Firestone never tires in quest at farming innovation
COLUMBIANA — Promoting the future of farming, Ohio Department of Agricultural Director Dorothy Pelanda stopped at the Firestone Farm Tire Test Center near Columbiana on Tuesday during her week-long tour for Ohio Agriculture Week.
Growing up on her family’s grain farm in Union County, Pelanda is serving as the first woman appointed to the position of director recently after she was nominated to the position by Governor Mike Dewine.
After touring the Firestone Farms facility, Pelanda talked about future of farming in Ohio and how much the state’s continued success in agriculture depends on innovation. Pelanda points out one of every eight employees in Ohio is connected in some way to an agricultural story.
She said the future will include more innovation, automation, the possible growth of hemp and the processing of CDC oil in Ohio.
As a former legislator with the Ohio House of Representatives, Pelanda said she recognizes how important it is to make certain those in agriculture have a link to the governor’s office and the ears of legislators as they make decisions impacting the future of the agricultural industry in Ohio.
The Firestone Farm Tire Test Center facility is more than 400 acres dedicated to testing agricultural tires. Using various testing equipment and in some cases self-driving tractors, the test center is able to continuously gather data about the tires 24 hours a day.
President of Firestone Ag Tony Orlando and Ben Strawinski, who heads the staff at the Firestone Farm Tire Test Center, gave Pelanda, those traveling with her and the media a tour of the facility. They talked about the history of the farm, where Harvey Firestone, the founder of the Firestone Tire and Rubber Co., grew up and camped with Thomas Edison and Henry Ford. Even after he left the area, Firestone returned to test his agricultural tires right there on the family farm.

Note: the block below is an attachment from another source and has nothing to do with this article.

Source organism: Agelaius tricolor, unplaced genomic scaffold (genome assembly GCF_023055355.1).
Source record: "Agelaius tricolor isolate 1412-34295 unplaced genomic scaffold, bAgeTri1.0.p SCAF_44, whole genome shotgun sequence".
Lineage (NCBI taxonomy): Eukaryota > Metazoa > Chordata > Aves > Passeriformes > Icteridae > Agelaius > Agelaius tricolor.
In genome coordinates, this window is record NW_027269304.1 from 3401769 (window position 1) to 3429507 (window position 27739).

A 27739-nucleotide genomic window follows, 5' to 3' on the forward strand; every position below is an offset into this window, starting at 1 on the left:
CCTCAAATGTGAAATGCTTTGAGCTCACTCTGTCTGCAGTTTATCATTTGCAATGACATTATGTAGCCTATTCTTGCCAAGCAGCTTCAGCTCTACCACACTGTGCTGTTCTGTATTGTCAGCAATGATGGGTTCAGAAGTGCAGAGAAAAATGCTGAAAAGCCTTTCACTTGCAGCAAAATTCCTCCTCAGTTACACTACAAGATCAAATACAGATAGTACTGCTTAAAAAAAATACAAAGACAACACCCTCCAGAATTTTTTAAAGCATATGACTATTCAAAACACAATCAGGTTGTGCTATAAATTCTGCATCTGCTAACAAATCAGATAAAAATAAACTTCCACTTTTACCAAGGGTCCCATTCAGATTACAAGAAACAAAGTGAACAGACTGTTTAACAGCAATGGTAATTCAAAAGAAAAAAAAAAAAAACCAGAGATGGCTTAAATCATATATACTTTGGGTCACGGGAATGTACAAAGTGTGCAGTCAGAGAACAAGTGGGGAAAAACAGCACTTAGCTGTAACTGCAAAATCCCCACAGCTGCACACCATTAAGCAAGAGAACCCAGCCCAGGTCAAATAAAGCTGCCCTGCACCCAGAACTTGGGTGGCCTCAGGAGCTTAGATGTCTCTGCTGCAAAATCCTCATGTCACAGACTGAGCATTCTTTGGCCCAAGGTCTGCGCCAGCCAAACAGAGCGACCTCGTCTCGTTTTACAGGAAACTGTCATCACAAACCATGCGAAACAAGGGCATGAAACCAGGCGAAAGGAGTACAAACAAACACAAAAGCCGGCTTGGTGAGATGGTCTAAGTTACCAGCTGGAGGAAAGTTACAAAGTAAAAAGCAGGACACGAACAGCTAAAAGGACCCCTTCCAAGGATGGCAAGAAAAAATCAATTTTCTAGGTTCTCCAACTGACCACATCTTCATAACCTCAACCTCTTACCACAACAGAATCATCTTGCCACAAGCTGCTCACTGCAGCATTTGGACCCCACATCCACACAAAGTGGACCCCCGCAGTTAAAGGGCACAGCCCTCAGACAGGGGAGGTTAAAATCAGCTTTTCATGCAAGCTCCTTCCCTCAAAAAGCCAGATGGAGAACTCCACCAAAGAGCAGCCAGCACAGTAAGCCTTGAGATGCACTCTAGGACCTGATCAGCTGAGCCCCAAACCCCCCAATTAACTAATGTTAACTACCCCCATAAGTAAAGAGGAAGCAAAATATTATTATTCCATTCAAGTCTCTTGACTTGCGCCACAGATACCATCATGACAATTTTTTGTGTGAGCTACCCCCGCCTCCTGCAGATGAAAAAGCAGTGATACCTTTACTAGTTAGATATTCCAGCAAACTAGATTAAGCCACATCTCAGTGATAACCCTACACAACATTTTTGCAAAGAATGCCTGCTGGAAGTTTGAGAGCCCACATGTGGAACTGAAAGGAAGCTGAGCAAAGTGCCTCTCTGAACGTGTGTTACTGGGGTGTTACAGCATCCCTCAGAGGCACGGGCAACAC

Then Orlando and Strawinski showed Pelanda the newer state-of-the-art equipment being used to put agricultural tires through their paces 150 years after Firestone was born. Orlando points out all Firestone tires need to be continuously tested for performance as the company continues to put out 30 to 50 new models annually.
In various buildings there are machines designed to put the pressure of heavy machinery onto the tires, while simulating months of continuous use doing exactly the types of work farmers may expect to be able to do. The results of these tests are then uploaded to additional engineers in Akron. The date from the tests can then be analyzed and adjustments made to the next sets of tractor and construction tires constructed.
Strawinski allowed those on the tour to ride inside the Mean Machine, which was constructed in 1975. The machine is able to simulate up to 50,000 pounds being pulled by a tractor and how that tractor’s tires respond on the track.
Additionally, he showed off newer machines some valued at about $500,000 each. One works the tires showing how it disperses pressure, which Strawinski said is especially important for operations such as no-till farming. The equipment is able to simulate heavy loads, lighter loads and work on uneven terrain.
Other machines measure how the tires react both inside and out to changes in vacuum pressure without dissecting the tire.
“The investment in this equipment really shows the commitment management has to testing our tires,” Strawinski said.
At the end of the tour of the facility, Pelanda got a chance to look inside the museum where Firestone’s own tractor, a 1929 McCormick Deering, and various tractor tires, as they progressed from the past are located.
Pelanda will be touring different parts of the state throughout the week. After the Firestone tour on Tuesday, she continued with planned stops at the FFA Camp Muskingum Discover Center in Carrollton and the Gervasi Vineyard in Canton.